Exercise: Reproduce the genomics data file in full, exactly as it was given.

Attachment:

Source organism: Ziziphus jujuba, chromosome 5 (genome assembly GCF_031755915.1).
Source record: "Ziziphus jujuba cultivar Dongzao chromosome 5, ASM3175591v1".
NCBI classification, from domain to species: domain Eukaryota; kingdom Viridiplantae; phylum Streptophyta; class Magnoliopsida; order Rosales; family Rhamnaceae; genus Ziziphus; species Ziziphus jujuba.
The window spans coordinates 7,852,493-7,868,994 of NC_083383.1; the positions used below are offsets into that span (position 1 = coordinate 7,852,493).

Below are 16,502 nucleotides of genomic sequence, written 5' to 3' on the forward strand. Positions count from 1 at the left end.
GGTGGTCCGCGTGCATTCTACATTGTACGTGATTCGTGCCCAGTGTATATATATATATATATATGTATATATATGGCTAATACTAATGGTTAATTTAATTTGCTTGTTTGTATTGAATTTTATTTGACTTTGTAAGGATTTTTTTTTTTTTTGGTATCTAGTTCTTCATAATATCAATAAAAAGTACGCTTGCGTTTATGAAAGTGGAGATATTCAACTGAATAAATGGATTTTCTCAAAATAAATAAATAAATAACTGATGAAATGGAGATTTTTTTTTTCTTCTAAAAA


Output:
Source organism: Ziziphus jujuba, chromosome 5 (genome assembly GCF_031755915.1).
Source record: "Ziziphus jujuba cultivar Dongzao chromosome 5, ASM3175591v1".
NCBI classification, from domain to species: domain Eukaryota; kingdom Viridiplantae; phylum Streptophyta; class Magnoliopsida; order Rosales; family Rhamnaceae; genus Ziziphus; species Ziziphus jujuba.
The window spans coordinates 7,852,493-7,868,994 of NC_083383.1; the positions used below are offsets into that span (position 1 = coordinate 7,852,493).

Below are 16,502 nucleotides of genomic sequence, written 5' to 3' on the forward strand. Positions count from 1 at the left end.
GGTGGTCCGCGTGCATTCTACATTGTACGTGATTCGTGCCCAGTGTATATATATATATATATATGTATATATATGGCTAATACTAATGGTTAATTTAATTTGCTTGTTTGTATTGAATTTTATTTGACTTTGTAAGGATTTTTTTTTTTTTTGGTATCTAGTTCTTCATAATATCAATAAAAAGTACGCTTGCGTTTATGAAAGTGGAGATATTCAACTGAATAAATGGATTTTCTCAAAATAAATAAATAAATAACTGATGAAATGGAGATTTTTTTTTTCTTCTAAAAA